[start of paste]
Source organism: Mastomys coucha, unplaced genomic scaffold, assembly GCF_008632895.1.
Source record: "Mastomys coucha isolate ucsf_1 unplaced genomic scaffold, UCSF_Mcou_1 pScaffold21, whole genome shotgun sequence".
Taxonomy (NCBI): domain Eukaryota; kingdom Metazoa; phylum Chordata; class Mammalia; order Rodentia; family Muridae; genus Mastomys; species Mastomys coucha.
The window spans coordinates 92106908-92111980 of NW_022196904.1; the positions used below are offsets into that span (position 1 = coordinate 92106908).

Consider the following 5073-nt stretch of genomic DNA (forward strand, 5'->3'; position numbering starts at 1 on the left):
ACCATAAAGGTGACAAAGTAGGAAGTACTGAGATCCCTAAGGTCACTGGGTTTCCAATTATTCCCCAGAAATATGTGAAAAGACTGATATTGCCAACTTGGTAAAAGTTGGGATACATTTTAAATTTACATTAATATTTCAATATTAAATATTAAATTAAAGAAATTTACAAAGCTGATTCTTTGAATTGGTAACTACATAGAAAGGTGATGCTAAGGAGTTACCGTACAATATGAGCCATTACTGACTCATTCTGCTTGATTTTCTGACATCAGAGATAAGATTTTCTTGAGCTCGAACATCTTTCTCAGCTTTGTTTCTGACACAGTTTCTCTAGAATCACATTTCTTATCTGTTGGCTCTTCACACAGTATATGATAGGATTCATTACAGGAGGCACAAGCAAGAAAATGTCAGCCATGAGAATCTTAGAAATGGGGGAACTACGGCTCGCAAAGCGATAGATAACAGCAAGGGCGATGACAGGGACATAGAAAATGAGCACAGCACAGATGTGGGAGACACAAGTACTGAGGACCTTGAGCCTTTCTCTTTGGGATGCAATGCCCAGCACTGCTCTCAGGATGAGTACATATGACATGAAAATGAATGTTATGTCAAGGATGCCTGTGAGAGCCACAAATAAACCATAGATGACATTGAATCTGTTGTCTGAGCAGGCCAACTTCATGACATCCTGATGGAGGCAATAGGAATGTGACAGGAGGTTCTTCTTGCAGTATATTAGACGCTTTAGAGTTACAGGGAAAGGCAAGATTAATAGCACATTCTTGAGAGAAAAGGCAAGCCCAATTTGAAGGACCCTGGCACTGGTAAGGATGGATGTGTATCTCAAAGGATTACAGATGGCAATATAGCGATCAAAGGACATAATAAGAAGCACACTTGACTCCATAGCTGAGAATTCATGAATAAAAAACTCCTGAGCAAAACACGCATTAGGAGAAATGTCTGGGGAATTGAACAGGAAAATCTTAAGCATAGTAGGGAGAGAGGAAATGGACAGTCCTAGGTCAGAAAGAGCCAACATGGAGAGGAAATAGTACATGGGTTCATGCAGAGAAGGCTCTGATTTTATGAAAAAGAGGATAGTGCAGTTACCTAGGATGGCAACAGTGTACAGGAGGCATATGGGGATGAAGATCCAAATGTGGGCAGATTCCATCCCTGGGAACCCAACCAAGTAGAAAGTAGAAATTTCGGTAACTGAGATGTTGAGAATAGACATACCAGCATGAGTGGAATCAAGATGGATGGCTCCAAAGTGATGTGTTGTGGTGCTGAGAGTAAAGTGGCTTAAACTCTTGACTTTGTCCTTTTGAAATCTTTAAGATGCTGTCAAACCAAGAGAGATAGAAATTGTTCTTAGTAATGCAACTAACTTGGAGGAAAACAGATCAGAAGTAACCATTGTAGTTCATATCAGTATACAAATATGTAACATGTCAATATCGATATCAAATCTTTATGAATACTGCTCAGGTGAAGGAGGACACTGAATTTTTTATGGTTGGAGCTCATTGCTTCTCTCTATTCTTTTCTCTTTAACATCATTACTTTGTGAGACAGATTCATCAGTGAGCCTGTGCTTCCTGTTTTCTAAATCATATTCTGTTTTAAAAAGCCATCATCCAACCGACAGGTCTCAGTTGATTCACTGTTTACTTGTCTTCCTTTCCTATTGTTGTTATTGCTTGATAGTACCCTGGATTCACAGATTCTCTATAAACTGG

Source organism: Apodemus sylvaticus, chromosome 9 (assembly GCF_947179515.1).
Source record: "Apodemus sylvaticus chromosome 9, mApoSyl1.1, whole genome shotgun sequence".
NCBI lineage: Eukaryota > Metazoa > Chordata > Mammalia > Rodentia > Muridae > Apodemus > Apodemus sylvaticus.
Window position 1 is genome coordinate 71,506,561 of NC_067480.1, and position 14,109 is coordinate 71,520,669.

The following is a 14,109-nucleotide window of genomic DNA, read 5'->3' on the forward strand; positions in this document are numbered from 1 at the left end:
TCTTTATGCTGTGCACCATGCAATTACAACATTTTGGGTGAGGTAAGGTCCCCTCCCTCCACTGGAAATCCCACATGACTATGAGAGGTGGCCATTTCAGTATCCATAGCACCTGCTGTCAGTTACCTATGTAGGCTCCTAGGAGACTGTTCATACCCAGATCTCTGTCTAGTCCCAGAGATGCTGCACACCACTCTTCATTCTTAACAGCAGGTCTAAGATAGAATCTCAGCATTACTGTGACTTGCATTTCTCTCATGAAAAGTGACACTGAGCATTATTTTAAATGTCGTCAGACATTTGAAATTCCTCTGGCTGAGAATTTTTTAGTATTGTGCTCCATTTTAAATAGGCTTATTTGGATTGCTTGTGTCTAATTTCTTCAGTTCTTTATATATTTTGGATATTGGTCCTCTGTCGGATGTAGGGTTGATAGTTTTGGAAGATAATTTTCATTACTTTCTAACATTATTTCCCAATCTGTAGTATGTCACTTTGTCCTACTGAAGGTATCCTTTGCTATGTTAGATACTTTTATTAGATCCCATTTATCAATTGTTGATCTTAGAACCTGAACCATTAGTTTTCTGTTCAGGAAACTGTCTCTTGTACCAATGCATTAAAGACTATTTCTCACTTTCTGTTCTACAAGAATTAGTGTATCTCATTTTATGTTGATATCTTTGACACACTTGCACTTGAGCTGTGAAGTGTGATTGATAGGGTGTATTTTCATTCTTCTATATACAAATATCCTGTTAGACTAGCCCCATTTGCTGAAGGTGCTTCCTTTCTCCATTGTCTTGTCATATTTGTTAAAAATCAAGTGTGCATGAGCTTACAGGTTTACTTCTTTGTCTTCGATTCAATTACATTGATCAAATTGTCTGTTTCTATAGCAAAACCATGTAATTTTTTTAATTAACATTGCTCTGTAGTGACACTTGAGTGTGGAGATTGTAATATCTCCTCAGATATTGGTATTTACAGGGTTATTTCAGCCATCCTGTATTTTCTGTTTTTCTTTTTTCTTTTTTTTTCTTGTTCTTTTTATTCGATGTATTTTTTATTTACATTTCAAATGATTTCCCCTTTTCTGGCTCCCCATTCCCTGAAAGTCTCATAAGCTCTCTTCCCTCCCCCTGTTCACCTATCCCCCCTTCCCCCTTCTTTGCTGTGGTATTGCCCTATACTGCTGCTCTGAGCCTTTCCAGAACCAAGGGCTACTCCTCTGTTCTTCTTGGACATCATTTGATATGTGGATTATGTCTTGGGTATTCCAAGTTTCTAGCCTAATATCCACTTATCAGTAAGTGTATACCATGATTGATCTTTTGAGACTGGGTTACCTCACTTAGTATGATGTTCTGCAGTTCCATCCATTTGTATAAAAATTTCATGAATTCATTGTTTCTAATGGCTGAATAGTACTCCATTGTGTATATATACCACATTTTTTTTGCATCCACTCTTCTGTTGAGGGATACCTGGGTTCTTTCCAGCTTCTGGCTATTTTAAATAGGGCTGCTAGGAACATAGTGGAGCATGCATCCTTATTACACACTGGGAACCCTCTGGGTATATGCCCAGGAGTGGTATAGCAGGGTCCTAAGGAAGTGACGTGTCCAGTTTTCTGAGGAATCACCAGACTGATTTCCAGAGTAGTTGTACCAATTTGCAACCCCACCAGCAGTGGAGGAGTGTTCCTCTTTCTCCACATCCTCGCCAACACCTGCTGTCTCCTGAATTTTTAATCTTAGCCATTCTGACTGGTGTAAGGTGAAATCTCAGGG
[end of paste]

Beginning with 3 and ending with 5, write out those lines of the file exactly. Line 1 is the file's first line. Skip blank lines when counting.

Taxonomy (NCBI): domain Eukaryota; kingdom Metazoa; phylum Chordata; class Mammalia; order Rodentia; family Muridae; genus Mastomys; species Mastomys coucha.
The window spans coordinates 92106908-92111980 of NW_022196904.1; the positions used below are offsets into that span (position 1 = coordinate 92106908).

Consider the following 5073-nt stretch of genomic DNA (forward strand, 5'->3'; position numbering starts at 1 on the left):